Police found a gunshot victim Friday on a sidewalk just south of Druid Hill Park, another in a series of deadly shootings in the neighborhood that has capped a bloody summer and shaken residents who have not seen such violence in years.
The shooting took place in the Penn North neighborhood, along the border with Reservoir Hill and within a few blocks of several other recent incidents. Though it was Penn North's first homicide of the year, Reservoir Hill has recorded two in the past week — bringing that neighborhood's total to five — more than twice the number killed all of last year there.
"It's disconcerting," said Ellis Brown, who has lived in Reservoir Hill for about five years and noted that the up-and-coming neighborhood has improved greatly from the days when it was "a real hotbed of drug trafficking."
"Today it is a thousand percent better," he said of the neighborhood, lined with historic Victorian homes. "But even 1,000 percent better means we still have some issues in the area."
Neighbors came together Friday evening in Reservoir Hill to decry the violence that has recently plagued the community.
Councilman Nick Mosby, who represents the area, hosted a rally at West North Avenue and McCulloh Street in the wake of several killings in the past few weeks. The assembly was part of Mosby's Enough Is Enough series, which has occurred weekly since April and targets neighborhoods that have experienced high levels of violence. The rallies take place at a different Baltimore street corner each Friday at 7 p.m., Mosby said.
"Getting together like this — it shows that there are people that do care about what is going on here," said David Little, a 46-year-old Druid Heights resident.
At a community meeting, Brown said, police told residents that the victims and suspects were not believed to be from the community and that some of the violence had spilled over from other areas.
Lt. J. Eric Kowalczyk, a Baltimore police spokesman, said in an interview that officers will have an increased presence in the area for the foreseeable future. "We want people to see officers out there," he said.
Kowalczyk said police have made arrests related to the recent spate of violence but declined to provide details, citing ongoing investigations.
Only two homicides were reported in Reservoir Hill all of last year, and three in 2011. Penn North had three homicides in 2012 and one the year before.
John Mack, 53, has lived for 30 years in the 2300 block of McCulloh St., which forms the dividing line between the two neighborhoods, and has witnessed many ups and downs. Though he said he lost his mother and a nephew to street crime, he'd never been scared in his own home before.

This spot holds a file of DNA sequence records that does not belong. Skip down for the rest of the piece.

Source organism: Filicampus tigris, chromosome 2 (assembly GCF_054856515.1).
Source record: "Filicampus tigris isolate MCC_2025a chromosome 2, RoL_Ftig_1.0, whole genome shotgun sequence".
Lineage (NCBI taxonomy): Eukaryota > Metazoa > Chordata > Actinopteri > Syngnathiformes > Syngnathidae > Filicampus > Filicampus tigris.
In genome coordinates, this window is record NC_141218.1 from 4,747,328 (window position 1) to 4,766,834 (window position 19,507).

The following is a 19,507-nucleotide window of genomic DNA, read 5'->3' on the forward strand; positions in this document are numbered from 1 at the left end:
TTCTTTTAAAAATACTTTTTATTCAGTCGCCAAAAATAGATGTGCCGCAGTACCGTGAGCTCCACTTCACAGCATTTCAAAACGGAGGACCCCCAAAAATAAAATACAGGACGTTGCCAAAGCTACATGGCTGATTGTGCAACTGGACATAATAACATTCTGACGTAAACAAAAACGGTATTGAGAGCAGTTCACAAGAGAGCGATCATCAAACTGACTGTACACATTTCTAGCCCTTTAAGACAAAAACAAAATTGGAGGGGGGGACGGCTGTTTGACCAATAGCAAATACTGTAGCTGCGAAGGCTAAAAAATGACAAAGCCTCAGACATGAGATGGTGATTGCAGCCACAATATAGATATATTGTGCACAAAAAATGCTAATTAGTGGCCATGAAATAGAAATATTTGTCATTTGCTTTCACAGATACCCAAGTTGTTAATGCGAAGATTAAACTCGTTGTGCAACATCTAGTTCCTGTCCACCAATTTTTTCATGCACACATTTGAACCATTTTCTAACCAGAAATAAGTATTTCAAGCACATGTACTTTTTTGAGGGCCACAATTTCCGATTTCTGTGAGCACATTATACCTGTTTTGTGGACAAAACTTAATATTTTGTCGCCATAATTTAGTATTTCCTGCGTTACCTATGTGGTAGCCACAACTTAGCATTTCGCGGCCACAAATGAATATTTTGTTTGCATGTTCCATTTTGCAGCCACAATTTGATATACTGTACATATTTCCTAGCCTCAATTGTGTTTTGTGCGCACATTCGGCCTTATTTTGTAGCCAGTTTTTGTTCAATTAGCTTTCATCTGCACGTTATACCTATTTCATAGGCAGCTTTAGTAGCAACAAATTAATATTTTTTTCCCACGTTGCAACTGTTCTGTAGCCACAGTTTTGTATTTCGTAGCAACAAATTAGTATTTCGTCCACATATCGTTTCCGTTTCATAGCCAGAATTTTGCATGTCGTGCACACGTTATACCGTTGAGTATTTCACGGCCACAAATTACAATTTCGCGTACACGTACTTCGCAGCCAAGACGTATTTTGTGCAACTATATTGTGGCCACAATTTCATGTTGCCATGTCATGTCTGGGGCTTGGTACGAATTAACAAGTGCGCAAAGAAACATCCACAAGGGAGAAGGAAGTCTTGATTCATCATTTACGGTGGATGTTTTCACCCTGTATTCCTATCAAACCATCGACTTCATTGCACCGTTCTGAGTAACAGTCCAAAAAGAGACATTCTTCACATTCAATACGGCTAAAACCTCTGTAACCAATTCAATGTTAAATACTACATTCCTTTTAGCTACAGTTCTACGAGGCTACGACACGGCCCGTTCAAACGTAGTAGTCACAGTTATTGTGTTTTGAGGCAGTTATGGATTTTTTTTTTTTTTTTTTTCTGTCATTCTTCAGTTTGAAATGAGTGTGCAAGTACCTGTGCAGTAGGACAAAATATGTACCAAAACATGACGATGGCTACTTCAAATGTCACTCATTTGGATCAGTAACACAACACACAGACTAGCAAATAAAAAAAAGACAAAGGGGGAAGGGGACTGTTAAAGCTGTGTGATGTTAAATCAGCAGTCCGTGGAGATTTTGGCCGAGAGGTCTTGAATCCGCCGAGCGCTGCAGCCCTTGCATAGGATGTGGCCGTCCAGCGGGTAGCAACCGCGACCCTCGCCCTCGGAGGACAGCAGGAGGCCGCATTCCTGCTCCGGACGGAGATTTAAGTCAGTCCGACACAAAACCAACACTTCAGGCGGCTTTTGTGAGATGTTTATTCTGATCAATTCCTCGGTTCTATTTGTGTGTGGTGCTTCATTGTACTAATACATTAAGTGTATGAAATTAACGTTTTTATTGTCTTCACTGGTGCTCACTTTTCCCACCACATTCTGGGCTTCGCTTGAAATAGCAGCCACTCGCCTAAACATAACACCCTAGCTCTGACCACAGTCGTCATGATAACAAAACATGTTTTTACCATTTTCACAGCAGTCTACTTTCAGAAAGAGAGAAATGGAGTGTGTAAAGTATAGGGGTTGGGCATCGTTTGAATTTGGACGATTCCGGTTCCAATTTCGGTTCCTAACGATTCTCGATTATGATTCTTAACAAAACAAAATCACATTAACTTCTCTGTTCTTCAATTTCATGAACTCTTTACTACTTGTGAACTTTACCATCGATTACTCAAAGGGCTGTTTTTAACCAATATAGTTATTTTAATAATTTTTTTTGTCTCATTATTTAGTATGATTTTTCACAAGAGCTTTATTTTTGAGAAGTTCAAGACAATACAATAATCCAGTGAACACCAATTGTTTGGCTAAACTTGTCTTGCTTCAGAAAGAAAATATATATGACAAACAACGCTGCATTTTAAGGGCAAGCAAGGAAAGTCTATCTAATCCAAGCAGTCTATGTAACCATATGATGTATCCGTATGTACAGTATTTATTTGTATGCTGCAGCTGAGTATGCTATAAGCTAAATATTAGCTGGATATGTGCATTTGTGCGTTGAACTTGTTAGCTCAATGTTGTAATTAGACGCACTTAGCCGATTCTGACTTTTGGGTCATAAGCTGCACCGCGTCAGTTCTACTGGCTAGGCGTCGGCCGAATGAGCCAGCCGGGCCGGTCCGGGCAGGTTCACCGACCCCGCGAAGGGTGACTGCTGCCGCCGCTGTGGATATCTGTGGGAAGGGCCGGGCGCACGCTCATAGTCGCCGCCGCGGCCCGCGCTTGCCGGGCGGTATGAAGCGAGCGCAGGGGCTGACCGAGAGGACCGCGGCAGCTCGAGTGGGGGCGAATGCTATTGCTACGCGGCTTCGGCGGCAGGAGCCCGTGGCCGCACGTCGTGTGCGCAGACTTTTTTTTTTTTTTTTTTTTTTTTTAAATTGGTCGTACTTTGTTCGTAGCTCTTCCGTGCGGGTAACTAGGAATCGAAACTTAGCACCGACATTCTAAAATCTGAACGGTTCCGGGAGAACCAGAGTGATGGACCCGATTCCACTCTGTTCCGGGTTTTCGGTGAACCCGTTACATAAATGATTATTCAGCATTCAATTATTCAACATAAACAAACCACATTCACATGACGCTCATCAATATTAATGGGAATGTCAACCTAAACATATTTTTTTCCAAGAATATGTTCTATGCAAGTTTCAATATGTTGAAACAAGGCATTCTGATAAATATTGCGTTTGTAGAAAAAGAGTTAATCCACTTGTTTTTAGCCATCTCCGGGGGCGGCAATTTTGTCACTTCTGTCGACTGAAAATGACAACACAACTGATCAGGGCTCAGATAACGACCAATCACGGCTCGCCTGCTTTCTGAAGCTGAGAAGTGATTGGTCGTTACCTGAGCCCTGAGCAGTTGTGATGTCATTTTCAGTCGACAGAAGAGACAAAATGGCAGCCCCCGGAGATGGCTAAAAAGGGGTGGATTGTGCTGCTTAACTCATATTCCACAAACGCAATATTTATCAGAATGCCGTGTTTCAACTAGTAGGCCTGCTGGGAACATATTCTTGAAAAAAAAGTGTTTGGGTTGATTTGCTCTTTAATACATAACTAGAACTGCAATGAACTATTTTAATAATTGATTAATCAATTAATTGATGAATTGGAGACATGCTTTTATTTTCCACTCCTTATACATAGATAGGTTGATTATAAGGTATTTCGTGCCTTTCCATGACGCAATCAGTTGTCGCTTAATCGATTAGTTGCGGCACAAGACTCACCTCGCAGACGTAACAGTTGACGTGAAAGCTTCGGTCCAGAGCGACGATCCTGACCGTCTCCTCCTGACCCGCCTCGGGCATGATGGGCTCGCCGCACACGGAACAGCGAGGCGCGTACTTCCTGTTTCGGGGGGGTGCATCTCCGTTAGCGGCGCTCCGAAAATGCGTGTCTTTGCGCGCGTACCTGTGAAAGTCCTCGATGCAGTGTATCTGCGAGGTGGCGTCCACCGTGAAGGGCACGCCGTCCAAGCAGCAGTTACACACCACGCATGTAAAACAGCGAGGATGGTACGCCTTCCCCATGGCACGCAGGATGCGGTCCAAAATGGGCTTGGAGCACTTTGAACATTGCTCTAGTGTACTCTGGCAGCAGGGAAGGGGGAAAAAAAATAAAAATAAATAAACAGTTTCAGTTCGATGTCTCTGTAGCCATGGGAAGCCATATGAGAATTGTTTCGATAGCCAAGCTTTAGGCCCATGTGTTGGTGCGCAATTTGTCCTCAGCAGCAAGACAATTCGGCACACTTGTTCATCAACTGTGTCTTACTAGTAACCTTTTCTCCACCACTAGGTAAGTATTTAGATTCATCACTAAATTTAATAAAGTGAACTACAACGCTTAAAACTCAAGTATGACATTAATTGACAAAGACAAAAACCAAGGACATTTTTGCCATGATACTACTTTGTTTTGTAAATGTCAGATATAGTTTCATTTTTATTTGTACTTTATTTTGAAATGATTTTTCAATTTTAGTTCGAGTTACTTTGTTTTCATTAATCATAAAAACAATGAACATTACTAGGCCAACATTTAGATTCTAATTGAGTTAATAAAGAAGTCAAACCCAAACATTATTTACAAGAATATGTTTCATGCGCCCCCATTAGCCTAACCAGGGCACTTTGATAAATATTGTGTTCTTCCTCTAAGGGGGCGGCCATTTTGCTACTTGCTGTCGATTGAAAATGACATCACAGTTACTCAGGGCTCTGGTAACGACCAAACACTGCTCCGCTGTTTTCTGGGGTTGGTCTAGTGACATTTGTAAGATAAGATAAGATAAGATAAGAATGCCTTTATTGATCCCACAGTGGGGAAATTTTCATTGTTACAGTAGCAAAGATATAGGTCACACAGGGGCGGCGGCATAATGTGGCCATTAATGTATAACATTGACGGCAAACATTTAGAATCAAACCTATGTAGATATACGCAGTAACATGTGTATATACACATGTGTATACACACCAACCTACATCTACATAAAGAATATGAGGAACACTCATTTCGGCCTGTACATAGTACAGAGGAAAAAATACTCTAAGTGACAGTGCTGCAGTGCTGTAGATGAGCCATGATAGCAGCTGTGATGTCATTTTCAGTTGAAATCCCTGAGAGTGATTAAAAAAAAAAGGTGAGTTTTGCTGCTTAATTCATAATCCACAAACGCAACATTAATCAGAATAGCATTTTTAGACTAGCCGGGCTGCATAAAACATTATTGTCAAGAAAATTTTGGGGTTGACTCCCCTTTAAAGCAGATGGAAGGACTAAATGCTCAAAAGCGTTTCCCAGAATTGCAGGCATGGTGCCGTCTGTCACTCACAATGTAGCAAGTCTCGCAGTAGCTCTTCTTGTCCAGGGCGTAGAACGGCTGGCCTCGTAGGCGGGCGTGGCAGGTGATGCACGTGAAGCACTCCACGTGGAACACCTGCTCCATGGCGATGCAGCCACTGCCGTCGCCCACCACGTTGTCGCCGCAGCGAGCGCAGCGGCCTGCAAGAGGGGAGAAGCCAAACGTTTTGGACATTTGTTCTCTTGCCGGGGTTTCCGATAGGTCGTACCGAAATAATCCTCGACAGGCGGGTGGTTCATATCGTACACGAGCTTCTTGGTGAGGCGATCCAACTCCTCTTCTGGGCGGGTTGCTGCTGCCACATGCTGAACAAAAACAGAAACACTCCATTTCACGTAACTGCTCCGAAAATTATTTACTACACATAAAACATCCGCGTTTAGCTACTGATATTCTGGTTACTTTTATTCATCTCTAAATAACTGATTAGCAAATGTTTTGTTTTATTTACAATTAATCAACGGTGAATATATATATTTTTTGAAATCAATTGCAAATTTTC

"I have been awful leery these last few weeks," said Mack, who runs a day care center from his home. "The problem is that the police have been more reactionary than proactive," he said, adding that he observes more violence now from his own porch.
Waiting for a ride at her home in the same block, Michelle Jackson, 43, said she's also on edge. "I don't feel comfortable being out here anymore," said Jackson, sitting on the steps of her townhouse.
A spike in shootings in such as small area is unusual but not unprecedented in recent months as Baltimore has seen an increase in violence.
City police took the rare step in July of using metal fences to close off a block of Bennett Place in the Harlem Park neighborhood after three people were shot to death in the area over the course of several months.
The Penn North homicide occurred about 12:43 a.m. Friday in the 1200 block of W. North Ave. Police released few details but said they had found a man on the sidewalk with gunshot wounds to his upper body. He was taken to an area hospital, where he died at 1:15 a.m., police said.
That incident came on the heels of a man being shot and wounded in Reservoir Hill on Tuesday, a man beaten to death Monday and a man shot and killed Sunday, Baltimore police said.
The nonfatal shooting Tuesday morning occurred in the 2400 block of McCulloh St. The beating of Donald Robinson, 52, on Monday occurred in the 800 block of Lennox St. And the fatal shooting of Brandon Davis, 27, occurred in the 1100 block of Whitelock St., police said.
The North Avenue and McCulloh Street shootings fell on the borders of Penn North, while the Lennox Street beating and the Whitelock Street shooting occurred in Reservoir Hill.
The Lennox Street location is about a 15-minute walk from the other three, which are all within a few blocks of one another.
Mosby said Friday that the recent violence is being caused by repeat offenders who are causing "continual mayhem" in neighborhoods that are otherwise primed for improvement.
He said it is imperative to develop a criminal justice system that is tough on violent offenders and keeps them off the streets.
"We're losing lives and it's affecting the perception of the city," Mosby said. "If we're trying to sell folks on the city, we need to invest in transforming neighborhoods like Reservoir Hill."
Baltimore Sun reporter Kevin Rector contributed to this article.